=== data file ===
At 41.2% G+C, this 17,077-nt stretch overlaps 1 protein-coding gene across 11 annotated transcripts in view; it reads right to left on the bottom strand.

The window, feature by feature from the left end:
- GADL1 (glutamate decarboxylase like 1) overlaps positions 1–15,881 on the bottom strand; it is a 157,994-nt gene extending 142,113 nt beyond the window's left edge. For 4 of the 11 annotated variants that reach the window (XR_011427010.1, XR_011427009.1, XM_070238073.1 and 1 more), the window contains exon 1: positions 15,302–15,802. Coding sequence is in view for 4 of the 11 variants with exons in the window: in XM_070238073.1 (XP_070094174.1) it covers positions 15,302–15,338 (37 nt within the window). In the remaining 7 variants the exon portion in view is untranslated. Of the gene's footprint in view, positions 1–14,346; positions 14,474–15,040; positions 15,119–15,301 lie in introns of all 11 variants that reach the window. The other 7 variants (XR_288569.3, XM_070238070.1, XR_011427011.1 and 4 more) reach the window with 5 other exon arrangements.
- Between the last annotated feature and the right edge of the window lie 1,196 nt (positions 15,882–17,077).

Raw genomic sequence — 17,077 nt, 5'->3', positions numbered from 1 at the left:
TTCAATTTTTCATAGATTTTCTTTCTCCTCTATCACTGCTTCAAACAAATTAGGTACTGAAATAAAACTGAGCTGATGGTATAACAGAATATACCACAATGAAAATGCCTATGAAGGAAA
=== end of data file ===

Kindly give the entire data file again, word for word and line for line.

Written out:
At 41.2% G+C, this 17,077-nt stretch overlaps 1 protein-coding gene across 11 annotated transcripts in view; it reads right to left on the bottom strand.

The window, feature by feature from the left end:
- GADL1 (glutamate decarboxylase like 1) overlaps positions 1–15,881 on the bottom strand; it is a 157,994-nt gene extending 142,113 nt beyond the window's left edge. For 4 of the 11 annotated variants that reach the window (XR_011427010.1, XR_011427009.1, XM_070238073.1 and 1 more), the window contains exon 1: positions 15,302–15,802. Coding sequence is in view for 4 of the 11 variants with exons in the window: in XM_070238073.1 (XP_070094174.1) it covers positions 15,302–15,338 (37 nt within the window). In the remaining 7 variants the exon portion in view is untranslated. Of the gene's footprint in view, positions 1–14,346; positions 14,474–15,040; positions 15,119–15,301 lie in introns of all 11 variants that reach the window. The other 7 variants (XR_288569.3, XM_070238070.1, XR_011427011.1 and 4 more) reach the window with 5 other exon arrangements.
- Between the last annotated feature and the right edge of the window lie 1,196 nt (positions 15,882–17,077).

Raw genomic sequence — 17,077 nt, 5'->3', positions numbered from 1 at the left:
TTCAATTTTTCATAGATTTTCTTTCTCCTCTATCACTGCTTCAAACAAATTAGGTACTGAAATAAAACTGAGCTGATGGTATAACAGAATATACCACAATGAAAATGCCTATGAAGGAAA